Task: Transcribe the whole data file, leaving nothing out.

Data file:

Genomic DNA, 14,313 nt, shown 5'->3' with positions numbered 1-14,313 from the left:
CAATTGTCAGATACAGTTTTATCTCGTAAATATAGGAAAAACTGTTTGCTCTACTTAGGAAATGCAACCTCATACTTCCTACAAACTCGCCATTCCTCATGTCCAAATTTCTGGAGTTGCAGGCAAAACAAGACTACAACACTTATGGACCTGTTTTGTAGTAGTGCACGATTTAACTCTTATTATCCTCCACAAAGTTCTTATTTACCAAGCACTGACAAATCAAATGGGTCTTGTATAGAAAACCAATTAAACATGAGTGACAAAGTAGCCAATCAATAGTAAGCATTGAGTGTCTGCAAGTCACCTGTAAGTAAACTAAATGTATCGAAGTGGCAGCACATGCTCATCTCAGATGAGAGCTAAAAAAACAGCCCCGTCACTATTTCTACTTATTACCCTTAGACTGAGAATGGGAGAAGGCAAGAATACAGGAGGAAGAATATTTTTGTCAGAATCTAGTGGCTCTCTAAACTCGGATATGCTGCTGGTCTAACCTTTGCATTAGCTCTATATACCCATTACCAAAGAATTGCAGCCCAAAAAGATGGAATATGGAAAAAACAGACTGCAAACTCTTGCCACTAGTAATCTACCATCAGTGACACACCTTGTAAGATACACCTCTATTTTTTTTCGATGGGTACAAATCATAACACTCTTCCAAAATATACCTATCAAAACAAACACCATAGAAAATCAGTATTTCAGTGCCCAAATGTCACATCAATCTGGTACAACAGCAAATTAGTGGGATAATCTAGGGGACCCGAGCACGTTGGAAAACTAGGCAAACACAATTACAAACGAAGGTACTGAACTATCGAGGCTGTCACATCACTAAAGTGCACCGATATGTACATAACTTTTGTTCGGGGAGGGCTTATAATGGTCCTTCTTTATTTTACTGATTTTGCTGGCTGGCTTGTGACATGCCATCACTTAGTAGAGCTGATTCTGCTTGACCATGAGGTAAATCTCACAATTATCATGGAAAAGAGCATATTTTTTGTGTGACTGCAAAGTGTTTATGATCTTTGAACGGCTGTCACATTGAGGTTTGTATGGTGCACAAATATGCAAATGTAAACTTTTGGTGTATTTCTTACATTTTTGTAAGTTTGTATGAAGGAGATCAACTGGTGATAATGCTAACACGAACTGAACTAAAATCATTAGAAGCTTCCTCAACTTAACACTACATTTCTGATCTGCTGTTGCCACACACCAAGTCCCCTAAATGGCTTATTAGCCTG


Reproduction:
Genomic DNA, 14,313 nt, shown 5'->3' with positions numbered 1-14,313 from the left:
CAATTGTCAGATACAGTTTTATCTCGTAAATATAGGAAAAACTGTTTGCTCTACTTAGGAAATGCAACCTCATACTTCCTACAAACTCGCCATTCCTCATGTCCAAATTTCTGGAGTTGCAGGCAAAACAAGACTACAACACTTATGGACCTGTTTTGTAGTAGTGCACGATTTAACTCTTATTATCCTCCACAAAGTTCTTATTTACCAAGCACTGACAAATCAAATGGGTCTTGTATAGAAAACCAATTAAACATGAGTGACAAAGTAGCCAATCAATAGTAAGCATTGAGTGTCTGCAAGTCACCTGTAAGTAAACTAAATGTATCGAAGTGGCAGCACATGCTCATCTCAGATGAGAGCTAAAAAAACAGCCCCGTCACTATTTCTACTTATTACCCTTAGACTGAGAATGGGAGAAGGCAAGAATACAGGAGGAAGAATATTTTTGTCAGAATCTAGTGGCTCTCTAAACTCGGATATGCTGCTGGTCTAACCTTTGCATTAGCTCTATATACCCATTACCAAAGAATTGCAGCCCAAAAAGATGGAATATGGAAAAAACAGACTGCAAACTCTTGCCACTAGTAATCTACCATCAGTGACACACCTTGTAAGATACACCTCTATTTTTTTTCGATGGGTACAAATCATAACACTCTTCCAAAATATACCTATCAAAACAAACACCATAGAAAATCAGTATTTCAGTGCCCAAATGTCACATCAATCTGGTACAACAGCAAATTAGTGGGATAATCTAGGGGACCCGAGCACGTTGGAAAACTAGGCAAACACAATTACAAACGAAGGTACTGAACTATCGAGGCTGTCACATCACTAAAGTGCACCGATATGTACATAACTTTTGTTCGGGGAGGGCTTATAATGGTCCTTCTTTATTTTACTGATTTTGCTGGCTGGCTTGTGACATGCCATCACTTAGTAGAGCTGATTCTGCTTGACCATGAGGTAAATCTCACAATTATCATGGAAAAGAGCATATTTTTTGTGTGACTGCAAAGTGTTTATGATCTTTGAACGGCTGTCACATTGAGGTTTGTATGGTGCACAAATATGCAAATGTAAACTTTTGGTGTATTTCTTACATTTTTGTAAGTTTGTATGAAGGAGATCAACTGGTGATAATGCTAACACGAACTGAACTAAAATCATTAGAAGCTTCCTCAACTTAACACTACATTTCTGATCTGCTGTTGCCACACACCAAGTCCCCTAAATGGCTTATTAGCCTG